Model Boat Mayhem - Forum

Please login or register.

Login with username, password and session length.
Pages: [1]   Go Down

Author Topic: Royal Navy 18th Century square riggers.... hull colours  (Read 3004 times)

Popeye

  • Full Mayhemer
  • *****
  • Offline Offline
  • Posts: 277
  • I see no ships!
  • Location: Upminster, Essex, England
Royal Navy 18th Century square riggers.... hull colours
« on: February 02, 2009, 11:00:18 PM »

Was there any rule to determine whether a British Man o' War and/or a fleet supply vessel had a WHITE freeboard band/s or MUSTARD/YELLOW OCHRE as with HMS Victory?

Was there a standard below the waterline colour?

Any ideas appreciated.
Logged
Confusoius he say, 'if all else fails.......reach for the Top-Stop (Red)'.

barryfoote

  • Guest
Re: Royal Navy 18th Century square riggers.... hull colours
« Reply #1 on: February 03, 2009, 08:47:39 AM »

The yellow ochre stripes, which was painted with black stripes, was introduced by Nelson at the end of the 18th century. Known as "The Nelson Check", it gave a yellow checked effect to the hull when the gun ports were open.  Colours for ships varied considerably and changed according to what was available. As for below waterline, I think it was around 1750 that coppering came into being. It was not used on all ships as it was expensive. Prior to that, colours varied below waterline, but white was very popular.

I am sure there are others who can fill in the detail better than me though.
Logged

Edward Pinniger

  • Full Mayhemer
  • *****
  • Offline Offline
  • Posts: 531
  • Location: Berkshire, UK
    • Plastic Ship Kit Previews
Re: Royal Navy 18th Century square riggers.... hull colours
« Reply #2 on: February 03, 2009, 06:56:29 PM »

Regarding the colour below the waterline, the white colour often seen on non-coppered ships is an anti-fouling mixture named "white stuff", made from tallow and containing (I believe) lead oxide to make it toxic to marine growth. This would be an off-white colour when freshly applied, but probably weathered and discoloured quickly.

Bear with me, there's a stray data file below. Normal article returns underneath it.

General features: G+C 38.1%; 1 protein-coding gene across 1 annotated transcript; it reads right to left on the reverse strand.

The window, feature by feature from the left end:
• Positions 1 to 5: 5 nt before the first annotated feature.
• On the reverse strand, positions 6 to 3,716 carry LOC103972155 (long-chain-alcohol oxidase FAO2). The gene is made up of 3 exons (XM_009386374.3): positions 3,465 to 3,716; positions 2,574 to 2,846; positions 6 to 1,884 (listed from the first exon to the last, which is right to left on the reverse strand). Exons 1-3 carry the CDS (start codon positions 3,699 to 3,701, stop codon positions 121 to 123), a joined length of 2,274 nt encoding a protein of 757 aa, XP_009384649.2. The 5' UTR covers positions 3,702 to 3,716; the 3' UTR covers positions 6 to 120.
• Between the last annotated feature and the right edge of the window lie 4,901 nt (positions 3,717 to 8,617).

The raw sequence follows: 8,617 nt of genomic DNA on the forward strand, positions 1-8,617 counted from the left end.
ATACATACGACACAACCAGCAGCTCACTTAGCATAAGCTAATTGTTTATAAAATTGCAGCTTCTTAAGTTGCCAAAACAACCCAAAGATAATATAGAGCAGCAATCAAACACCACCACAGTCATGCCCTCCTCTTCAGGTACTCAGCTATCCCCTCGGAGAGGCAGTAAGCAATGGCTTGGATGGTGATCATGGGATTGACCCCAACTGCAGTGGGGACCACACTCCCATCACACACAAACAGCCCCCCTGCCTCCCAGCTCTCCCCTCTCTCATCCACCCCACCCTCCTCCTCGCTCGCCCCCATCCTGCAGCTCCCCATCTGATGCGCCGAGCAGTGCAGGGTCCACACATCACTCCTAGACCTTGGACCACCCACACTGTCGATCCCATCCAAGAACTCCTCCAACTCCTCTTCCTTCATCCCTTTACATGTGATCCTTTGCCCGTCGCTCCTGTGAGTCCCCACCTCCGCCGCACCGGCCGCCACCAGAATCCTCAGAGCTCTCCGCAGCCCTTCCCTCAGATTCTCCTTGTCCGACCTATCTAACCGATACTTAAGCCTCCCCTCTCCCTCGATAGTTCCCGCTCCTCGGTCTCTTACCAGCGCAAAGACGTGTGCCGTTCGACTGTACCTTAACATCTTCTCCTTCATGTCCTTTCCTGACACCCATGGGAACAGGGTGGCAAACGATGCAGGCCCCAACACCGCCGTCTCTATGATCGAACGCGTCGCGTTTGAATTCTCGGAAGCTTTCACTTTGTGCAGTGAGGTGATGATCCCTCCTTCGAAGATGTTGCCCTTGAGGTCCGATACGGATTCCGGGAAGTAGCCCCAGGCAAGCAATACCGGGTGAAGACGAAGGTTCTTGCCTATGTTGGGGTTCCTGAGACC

Another other anti-fouling compound used in the 18th century (and earlier) was "black stuff", a tar-based mixture.
Logged

farrow

  • Guest
Re: Royal Navy 18th Century square riggers.... hull colours
« Reply #3 on: February 08, 2009, 11:16:47 PM »

Is it any good looking at the models at the National Maritime Museum, as I believe there are some builders models of the time on exhibit there.
Logged

Jimmy James

  • Full Mayhemer
  • *****
  • Offline Offline
  • Posts: 988
  • Location: Kings Lynn Norfolk
Re: Royal Navy 18th Century square riggers.... hull colours
« Reply #4 on: April 14, 2009, 05:33:41 PM »

Hull colours varied according to how successfully the captain was (How rich) they were normally Dull brick red --Buff yellow , Oiled wood--- or most common tar or Tar varnish Black
 The Gun lines were often only marked by the wales which dependent on the hull colour were normally black and also if the v/l had been Girded ( added thickness of planking near the water line usually painted Black)  But could be painted Buff or Yellow Ocher, Dull red( this was also a popular French colour) White or even Black, some British warships had the quarterdeck bulwarks painted blue  or green --- Confused ---- welcome to the club... standard colour 's didn't really join the Royal Navy until Victorian times, before that it was very much the whim of the Captain or Admiral in command ---how deep their pockets were and what paint was around
Twas the same with the white painted mast tops and yard arm ends ---this was usually a merchant ship thing--- the white lead that made up the bulk of the paint was a very good Anti fungeside and helped prevent rot starting at the end grain of the masts and spars
 White stuff for the underwater hull was usually a mix of china clay - tallow - and white lead and put on in cake form (at least 2 to 3 inches thick) to help prevent worm getting to the wood.
Logged
Retired  Ships Officer/ Master.
Experience: 50+ years at sea under Sail, Steam & Motor
Kings Lynn
Pages: [1]   Go Up